Scandal Is A Bad Thing Right? So How Are Politicians Able To Come Back So Often These Days?

Politicians have a way of overcoming scandal that brands probably envy. We look at how they do it.

Eliot Spitzer, who seemed silenced by a prostitution scandal and the end of shows on both CNN and Current TV, is barking again. This time he’s talking about a run for New York City Comptroller, a far cry from his days as governor of New York State, but still. He’s asking people to cast their vote of confidence in someone who had to give up office in shame and disgrace.

Of course, he first has to get 3,750 signatures by Thursday just to get on the ballot. “The public is forgiving. Whether that forgiveness extends to me is a separate question. I will ask for it. I will say to the public: Look what I’ve done in the intervening five years. Look what my record was as attorney general and governor,” he said during one of many interviews he gave today (five before noon, by the New York Daily News’ count). Despite some heckling, some say the campaign launch has been a successful one.

No doubt, he’s taking cues from Mark Sanford, who won a Congressional seat in South Carolina earlier this year after getting caught leaving his post to spend time with his then-mistress in Argentina. And, closer to home, he could be looking to Anthony Weiner, who’s now leading the pack of mayoral candidates in New York City alongside Christine Quinn. The Daily Beast also calls out President Bill Clinton, who overcame more scandal than a group of people have in a lifetime and maintains incredible popularity among Democrats into his post-presidency.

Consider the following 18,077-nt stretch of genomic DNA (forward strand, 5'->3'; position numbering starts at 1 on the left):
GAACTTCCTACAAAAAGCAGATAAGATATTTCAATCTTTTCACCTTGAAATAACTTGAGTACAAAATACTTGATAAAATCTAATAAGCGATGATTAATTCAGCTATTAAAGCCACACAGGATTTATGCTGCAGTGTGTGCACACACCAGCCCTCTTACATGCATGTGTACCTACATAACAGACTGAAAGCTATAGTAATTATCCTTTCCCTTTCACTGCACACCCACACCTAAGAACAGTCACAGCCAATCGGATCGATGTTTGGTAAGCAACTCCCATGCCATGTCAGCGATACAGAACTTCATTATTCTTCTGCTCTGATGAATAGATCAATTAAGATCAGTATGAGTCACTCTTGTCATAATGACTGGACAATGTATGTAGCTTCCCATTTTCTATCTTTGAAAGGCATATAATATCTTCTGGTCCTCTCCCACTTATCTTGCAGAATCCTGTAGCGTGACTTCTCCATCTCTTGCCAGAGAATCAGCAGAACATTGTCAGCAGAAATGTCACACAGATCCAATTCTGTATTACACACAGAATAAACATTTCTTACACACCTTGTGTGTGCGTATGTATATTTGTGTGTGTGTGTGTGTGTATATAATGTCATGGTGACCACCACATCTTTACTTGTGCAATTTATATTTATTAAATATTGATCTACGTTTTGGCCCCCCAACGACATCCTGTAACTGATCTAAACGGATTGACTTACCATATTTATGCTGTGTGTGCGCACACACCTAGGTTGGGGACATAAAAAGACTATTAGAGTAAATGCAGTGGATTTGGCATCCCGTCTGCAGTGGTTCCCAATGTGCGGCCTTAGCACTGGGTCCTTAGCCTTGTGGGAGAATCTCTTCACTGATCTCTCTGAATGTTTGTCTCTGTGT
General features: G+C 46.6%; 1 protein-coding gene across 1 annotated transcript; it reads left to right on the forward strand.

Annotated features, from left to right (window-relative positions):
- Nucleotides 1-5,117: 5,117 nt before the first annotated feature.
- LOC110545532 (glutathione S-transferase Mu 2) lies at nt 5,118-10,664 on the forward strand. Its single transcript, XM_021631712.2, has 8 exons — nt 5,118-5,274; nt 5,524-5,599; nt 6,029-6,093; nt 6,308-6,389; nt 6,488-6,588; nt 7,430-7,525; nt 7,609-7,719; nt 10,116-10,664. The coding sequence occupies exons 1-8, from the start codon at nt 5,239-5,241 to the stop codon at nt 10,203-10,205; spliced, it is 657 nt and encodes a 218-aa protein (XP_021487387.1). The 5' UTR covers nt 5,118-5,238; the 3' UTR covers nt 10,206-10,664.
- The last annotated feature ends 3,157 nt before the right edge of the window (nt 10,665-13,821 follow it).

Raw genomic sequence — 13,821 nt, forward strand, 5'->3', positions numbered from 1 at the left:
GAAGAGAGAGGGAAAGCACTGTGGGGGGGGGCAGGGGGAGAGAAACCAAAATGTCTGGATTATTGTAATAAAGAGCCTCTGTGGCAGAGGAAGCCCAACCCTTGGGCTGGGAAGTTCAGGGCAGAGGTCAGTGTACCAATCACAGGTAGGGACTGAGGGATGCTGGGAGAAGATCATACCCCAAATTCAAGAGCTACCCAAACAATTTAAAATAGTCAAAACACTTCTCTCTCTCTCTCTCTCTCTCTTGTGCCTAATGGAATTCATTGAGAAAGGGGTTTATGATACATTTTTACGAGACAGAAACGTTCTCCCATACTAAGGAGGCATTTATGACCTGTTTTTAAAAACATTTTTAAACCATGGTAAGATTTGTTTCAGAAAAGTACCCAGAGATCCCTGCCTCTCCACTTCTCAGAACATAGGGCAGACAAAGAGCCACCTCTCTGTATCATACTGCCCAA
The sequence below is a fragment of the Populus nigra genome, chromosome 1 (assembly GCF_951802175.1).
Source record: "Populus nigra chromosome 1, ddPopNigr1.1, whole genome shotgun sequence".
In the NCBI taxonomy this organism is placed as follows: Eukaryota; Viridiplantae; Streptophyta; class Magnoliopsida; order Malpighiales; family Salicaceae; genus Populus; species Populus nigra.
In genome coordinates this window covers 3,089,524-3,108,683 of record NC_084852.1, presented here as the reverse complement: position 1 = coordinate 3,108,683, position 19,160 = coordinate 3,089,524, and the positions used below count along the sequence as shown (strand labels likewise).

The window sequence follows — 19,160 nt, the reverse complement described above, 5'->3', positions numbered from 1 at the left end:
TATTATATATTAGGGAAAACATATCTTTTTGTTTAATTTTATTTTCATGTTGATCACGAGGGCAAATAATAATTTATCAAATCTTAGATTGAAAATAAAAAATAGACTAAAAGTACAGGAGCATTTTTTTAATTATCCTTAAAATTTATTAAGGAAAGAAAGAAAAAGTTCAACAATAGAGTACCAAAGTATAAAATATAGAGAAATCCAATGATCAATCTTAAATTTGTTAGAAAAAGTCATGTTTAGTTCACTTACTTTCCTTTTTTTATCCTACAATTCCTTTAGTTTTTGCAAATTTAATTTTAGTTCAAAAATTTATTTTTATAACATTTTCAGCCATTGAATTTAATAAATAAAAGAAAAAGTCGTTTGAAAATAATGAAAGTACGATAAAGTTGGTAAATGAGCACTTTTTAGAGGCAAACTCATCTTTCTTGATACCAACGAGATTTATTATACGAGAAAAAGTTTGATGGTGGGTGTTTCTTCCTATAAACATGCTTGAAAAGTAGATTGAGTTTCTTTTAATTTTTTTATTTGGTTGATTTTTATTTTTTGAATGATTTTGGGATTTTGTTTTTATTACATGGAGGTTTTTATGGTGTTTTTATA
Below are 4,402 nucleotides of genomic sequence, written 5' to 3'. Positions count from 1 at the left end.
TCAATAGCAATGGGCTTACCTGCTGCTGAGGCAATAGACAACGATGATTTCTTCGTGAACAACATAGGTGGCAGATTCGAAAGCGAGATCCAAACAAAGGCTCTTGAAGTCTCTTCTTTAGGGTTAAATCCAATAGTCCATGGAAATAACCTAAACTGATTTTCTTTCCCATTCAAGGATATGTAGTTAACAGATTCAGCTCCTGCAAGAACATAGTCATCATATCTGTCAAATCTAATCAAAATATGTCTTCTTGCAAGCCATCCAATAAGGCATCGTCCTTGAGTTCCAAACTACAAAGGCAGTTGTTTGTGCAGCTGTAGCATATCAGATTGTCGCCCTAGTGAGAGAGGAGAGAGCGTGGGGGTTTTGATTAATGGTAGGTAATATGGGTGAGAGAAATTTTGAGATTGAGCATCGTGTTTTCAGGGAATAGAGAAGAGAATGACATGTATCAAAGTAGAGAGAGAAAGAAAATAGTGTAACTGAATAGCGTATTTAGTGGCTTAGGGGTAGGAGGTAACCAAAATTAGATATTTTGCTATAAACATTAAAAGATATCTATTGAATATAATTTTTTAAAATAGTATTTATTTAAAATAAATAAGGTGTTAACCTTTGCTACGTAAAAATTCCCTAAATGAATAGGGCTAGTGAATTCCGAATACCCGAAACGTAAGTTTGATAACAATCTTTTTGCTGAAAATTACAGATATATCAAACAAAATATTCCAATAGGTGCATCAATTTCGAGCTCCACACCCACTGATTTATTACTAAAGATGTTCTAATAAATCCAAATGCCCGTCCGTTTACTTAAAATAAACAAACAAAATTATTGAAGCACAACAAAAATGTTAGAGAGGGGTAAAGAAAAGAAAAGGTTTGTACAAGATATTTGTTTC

So how is it possible that politicians can thwart scandal with relative ease? Are the suits made out of Teflon? Are they wearing Wonder Woman Bracelets of Victory underneath those cuff-linked Brooks Brothers shirts? Do they have one of those crazy gizmos that Will Smith and Tommy Lee Jones use in the Men in Black movies to make people forget everything? We’re going to propose that politicians have the benefit of distance and low expectations.

Congress, right now, has a 10 percent approval rating. So the majority of people think pretty poorly of the government. And with all of the recent scandals — from the IRS to NSA snooping — the level of trust that the American people have in the government is low.

In Spitzer’s case, it helps that he’s running in New York, a state that has looked on as a number of its legislators were investigated or prosecuted for various crimes in recent years. Nowadays, few here are shocked by a politician with a shady past.

In addition, politicians make their pitch once every four years. Brands, for instance, come into your life, in some cases, on a daily basis. You depend on some products to get through even the most mundane everyday chores. When trust is shaken, it has an immediate impact and elicits an immediate reaction. You stop buying that product because it failed.

Politicians, on the other hand, have the chance to build a case over the course of years. No one’s perfect, so a misstep might be overlooked. Detailing why Spitzer is smarter than Weiner for aiming at a lower office his first time back, The Daily Beast says, “Pay your penance while demonstrating a commitment to public service. Work hard, keep your head down, and four to eight years later, electoral redemption would have been well earned. That is now Spitzer’s game plan.”

There’s no guarantee that Spitzer or Weiner will be successful. And not all politicians can make a comeback. But today shows that just about anyone with government aspirations can hang on to a sliver of hope that they can win over a jaded voting public.